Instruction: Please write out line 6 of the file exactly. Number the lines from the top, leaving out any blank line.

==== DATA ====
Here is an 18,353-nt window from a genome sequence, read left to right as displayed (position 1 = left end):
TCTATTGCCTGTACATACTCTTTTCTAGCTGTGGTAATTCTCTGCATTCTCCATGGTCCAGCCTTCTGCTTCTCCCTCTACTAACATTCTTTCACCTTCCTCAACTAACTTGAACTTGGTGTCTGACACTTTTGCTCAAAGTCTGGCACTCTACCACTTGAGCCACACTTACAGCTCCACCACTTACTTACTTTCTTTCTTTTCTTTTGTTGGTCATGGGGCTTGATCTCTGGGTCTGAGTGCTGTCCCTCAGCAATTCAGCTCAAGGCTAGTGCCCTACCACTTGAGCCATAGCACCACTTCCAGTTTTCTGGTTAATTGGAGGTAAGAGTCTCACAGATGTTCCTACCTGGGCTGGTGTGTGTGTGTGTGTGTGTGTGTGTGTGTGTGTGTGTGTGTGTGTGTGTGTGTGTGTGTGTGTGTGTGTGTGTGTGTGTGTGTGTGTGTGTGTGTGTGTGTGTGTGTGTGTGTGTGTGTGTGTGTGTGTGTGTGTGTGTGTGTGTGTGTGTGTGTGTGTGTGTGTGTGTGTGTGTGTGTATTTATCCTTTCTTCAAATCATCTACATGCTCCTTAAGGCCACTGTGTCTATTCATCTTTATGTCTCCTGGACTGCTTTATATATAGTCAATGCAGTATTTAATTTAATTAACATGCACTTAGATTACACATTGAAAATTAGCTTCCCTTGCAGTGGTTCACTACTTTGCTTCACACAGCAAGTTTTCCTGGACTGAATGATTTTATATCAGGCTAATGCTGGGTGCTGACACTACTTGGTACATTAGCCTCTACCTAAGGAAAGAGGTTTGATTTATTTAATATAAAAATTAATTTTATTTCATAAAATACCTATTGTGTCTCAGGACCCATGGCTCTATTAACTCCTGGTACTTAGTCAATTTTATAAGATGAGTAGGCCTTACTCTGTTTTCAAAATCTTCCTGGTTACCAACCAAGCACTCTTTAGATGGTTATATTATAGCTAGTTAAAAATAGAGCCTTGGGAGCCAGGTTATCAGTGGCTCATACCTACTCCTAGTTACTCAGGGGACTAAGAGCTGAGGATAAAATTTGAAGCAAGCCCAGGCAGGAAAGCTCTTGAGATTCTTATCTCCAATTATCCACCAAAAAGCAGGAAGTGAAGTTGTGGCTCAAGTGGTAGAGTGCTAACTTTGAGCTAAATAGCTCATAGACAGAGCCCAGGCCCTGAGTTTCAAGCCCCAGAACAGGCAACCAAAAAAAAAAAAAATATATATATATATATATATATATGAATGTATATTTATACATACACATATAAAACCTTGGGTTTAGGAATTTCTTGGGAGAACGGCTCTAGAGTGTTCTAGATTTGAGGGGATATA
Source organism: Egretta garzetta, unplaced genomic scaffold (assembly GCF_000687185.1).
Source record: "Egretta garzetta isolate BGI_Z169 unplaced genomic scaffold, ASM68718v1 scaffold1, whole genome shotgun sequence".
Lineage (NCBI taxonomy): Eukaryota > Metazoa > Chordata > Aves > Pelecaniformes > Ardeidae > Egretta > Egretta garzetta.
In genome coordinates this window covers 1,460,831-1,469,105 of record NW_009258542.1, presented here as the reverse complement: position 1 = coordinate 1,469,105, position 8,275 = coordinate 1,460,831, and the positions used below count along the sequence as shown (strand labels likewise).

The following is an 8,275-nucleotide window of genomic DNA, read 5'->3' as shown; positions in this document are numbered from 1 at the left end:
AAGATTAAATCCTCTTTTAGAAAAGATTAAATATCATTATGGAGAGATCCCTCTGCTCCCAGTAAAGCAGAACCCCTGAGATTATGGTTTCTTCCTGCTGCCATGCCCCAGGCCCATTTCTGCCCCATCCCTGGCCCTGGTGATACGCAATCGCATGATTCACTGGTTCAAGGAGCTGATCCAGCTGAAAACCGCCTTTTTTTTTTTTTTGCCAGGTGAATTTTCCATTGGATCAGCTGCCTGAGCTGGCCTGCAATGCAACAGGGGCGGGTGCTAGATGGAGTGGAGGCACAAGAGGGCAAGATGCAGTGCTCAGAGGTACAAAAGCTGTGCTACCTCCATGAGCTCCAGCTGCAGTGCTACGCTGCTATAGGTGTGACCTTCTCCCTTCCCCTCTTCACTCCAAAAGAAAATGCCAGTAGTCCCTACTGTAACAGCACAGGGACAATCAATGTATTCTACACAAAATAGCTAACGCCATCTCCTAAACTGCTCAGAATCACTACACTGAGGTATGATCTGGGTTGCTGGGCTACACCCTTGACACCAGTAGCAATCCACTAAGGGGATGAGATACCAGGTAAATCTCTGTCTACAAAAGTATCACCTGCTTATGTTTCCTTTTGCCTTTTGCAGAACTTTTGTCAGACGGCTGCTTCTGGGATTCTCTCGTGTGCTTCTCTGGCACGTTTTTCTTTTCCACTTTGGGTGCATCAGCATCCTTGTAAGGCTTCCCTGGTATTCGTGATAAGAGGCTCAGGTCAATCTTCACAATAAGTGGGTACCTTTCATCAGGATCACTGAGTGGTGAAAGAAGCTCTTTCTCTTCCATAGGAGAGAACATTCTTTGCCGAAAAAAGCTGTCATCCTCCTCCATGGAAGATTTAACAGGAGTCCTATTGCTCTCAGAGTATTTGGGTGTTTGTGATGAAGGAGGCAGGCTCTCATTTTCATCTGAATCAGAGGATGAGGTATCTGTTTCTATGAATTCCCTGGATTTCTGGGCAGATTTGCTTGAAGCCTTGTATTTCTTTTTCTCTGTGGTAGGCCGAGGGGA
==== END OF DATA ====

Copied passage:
In genome coordinates this window covers 1,460,831-1,469,105 of record NW_009258542.1, presented here as the reverse complement: position 1 = coordinate 1,469,105, position 8,275 = coordinate 1,460,831, and the positions used below count along the sequence as shown (strand labels likewise).